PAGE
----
A little History of the C language
A little dive into the history of C would be a good place to start I presume. Dennis Ritchie is the name behind this magnificent language. The C programming language had it predecessor from B created by Ken Thompson. 'C' is more of an upgrade of B. It was founded in 1978 by both Brian Kerninghan and Dennis Ritchie. C is the programming language that was used to write UNIX developed by both Dennis Ritchie and Ken Thompson. Dennis Ritchie died in October 2011 having received many awards based on his inventions and creations. Dennis Ritchie.
A journey of a thousand miles is started by taking the first step- Chinese Proverb.
Too much of that already, but we can't begin before we know what type of language C is. C is a compiled language. This means that it's not possible to write a C program and run it straight away after saving it. You have to pass it through a compiler so that it can be executed by the machine. As you already know, C being a high-level programming language it is written in a language near human language that the machine, in this case, your computer can not understand. Thus, the written program must be converted to a language that the computer understands. That is where the compiler comes in. The source code passes through four main stages before it can be executed. That's a lot of stages I know. Am I the one who is going to do all that? Relax, the compiler does all the work for you. The stages are preprocesser, compiling, assembling and the linking.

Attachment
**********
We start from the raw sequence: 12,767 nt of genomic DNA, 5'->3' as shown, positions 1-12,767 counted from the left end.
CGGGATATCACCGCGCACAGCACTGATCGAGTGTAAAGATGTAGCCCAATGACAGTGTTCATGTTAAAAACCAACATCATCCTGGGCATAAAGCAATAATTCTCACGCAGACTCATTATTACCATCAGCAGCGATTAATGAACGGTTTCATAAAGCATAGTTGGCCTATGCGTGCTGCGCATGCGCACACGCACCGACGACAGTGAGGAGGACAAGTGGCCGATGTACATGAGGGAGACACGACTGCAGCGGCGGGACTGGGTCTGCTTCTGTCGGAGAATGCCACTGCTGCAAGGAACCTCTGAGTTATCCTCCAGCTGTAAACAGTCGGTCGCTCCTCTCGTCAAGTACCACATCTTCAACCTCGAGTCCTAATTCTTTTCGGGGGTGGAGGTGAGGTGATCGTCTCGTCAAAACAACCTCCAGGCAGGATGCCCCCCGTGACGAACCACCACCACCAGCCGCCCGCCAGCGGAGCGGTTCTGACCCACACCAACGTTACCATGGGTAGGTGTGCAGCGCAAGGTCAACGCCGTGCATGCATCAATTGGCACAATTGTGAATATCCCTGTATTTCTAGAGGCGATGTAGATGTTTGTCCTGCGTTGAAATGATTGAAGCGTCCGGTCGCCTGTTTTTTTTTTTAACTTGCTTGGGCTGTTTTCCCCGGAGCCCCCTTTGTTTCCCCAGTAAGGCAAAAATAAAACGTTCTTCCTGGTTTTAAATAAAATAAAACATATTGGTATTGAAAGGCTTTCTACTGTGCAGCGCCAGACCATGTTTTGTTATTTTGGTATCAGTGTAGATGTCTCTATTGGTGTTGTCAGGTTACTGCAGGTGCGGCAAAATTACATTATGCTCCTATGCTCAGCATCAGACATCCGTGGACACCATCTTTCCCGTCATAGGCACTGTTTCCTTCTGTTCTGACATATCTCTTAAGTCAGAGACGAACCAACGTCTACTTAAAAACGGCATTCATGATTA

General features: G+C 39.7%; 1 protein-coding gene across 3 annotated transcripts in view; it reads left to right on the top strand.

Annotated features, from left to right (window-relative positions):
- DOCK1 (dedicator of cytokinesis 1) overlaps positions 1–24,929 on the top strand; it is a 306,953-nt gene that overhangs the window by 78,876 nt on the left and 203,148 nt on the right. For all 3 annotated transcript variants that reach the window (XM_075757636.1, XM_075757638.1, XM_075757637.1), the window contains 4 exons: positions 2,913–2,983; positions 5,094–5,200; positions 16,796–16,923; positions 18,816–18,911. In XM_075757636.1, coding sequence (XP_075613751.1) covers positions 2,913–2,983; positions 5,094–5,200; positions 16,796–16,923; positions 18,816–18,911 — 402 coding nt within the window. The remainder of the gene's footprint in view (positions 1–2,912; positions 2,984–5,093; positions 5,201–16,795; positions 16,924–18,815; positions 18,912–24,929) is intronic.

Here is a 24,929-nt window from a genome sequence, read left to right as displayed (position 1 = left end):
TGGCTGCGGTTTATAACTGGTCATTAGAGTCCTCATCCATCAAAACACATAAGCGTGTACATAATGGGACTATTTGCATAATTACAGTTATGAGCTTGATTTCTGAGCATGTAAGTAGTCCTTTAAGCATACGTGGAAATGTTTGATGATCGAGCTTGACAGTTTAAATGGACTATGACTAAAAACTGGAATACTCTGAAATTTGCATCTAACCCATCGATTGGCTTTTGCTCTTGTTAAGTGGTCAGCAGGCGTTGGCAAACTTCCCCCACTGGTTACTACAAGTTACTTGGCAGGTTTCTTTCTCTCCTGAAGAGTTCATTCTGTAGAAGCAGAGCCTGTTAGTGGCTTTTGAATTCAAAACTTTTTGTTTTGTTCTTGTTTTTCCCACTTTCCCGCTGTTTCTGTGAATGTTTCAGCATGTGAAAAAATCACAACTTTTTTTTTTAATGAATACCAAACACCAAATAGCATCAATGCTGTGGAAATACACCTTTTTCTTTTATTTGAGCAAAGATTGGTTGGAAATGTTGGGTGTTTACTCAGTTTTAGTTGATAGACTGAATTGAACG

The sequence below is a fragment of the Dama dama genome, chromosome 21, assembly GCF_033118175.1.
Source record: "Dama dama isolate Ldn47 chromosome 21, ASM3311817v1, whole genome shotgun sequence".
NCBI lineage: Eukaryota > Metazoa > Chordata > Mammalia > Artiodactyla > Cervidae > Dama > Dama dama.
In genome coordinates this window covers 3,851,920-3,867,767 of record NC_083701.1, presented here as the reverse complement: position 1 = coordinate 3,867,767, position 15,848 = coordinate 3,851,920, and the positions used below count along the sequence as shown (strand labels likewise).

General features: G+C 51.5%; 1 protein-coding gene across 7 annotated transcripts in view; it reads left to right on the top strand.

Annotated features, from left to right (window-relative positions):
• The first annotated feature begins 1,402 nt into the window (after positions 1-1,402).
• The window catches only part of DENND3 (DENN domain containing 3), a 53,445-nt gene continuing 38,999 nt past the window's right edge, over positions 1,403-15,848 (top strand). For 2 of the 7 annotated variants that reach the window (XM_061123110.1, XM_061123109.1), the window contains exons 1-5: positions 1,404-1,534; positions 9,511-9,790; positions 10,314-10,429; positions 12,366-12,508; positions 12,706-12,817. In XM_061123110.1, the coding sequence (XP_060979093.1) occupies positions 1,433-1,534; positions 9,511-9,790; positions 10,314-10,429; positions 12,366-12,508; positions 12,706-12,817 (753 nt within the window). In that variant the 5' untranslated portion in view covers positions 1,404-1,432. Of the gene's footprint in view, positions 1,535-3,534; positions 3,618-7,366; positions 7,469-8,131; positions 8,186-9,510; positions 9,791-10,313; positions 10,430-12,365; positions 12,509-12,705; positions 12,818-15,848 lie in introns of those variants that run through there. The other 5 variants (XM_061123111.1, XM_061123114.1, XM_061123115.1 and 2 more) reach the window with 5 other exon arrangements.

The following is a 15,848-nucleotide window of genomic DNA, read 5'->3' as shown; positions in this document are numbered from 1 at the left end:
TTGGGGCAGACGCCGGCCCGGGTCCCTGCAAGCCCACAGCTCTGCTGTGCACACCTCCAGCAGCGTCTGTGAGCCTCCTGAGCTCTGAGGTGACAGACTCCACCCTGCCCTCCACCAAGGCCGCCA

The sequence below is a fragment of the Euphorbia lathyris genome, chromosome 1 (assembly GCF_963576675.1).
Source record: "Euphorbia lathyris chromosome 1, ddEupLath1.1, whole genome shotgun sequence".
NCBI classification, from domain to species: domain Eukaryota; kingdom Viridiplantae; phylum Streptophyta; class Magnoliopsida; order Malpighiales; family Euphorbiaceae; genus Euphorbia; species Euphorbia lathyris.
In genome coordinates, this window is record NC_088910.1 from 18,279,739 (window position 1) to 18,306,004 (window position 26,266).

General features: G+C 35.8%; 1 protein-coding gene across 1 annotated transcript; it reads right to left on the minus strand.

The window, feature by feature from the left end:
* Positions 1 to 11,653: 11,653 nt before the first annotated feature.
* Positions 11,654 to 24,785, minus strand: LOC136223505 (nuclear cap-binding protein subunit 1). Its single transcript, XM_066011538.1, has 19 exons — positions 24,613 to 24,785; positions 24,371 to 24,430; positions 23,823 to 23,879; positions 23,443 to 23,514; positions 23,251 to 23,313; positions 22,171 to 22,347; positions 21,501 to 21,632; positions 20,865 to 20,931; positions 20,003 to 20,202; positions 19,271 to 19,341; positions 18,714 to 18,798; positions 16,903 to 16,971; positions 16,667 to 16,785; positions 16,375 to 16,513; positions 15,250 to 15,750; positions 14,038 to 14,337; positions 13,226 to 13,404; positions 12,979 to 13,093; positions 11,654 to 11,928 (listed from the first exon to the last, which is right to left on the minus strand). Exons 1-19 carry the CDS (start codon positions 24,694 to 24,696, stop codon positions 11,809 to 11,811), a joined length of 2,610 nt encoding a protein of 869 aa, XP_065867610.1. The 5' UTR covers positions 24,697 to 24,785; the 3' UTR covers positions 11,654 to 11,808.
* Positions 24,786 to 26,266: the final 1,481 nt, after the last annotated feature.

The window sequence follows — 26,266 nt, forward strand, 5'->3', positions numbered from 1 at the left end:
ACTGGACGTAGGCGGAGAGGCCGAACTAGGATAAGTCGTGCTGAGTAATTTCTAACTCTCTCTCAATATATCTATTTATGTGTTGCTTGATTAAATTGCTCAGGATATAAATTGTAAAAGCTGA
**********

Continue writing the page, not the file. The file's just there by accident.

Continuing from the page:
The preprocesser stage: This is the stage where the required libraries defined in the header are assembled and made available to the source code. The extension of the source code at this level is .c .Then the source code goes to the compiler stage.
The Compiling stage: The compiler compiles the source code plus all the libraries that have been assembled into another file called assembly file.
The assembly stage: At this stage we have an assembly file. The compiler assembles the required function code and makes it available for the linker to link and make an executable file out of it. The assembled data is stored in an object file with the extension .obj for windows and .o for unix users.
The linker:After all the required function code is made available, it is now time for the linker to connect all of them plus the object file to make an executable file that will now run on the computer to perform the task intended. The linker will yield an executable file with the extension .exe for windows users and a.out for unix users. This is now the binary code.
That's a lot to do isn't it? Well, that's less than blink of an eye to the computer. At this stage you know that you need a compiler if you are using a windows system but for Unix users, the gcc compiler or the gnu compiler comes already installed in the machine. All you need to do is run the
gcc command.(We'll look at it later.)
gcc file_name.c -o new_filename
Now that you know what happens to your program after you write it, it is time to get our hands dirty. Look out for my next article where we will be writing our first code and learning more about the C syntax.
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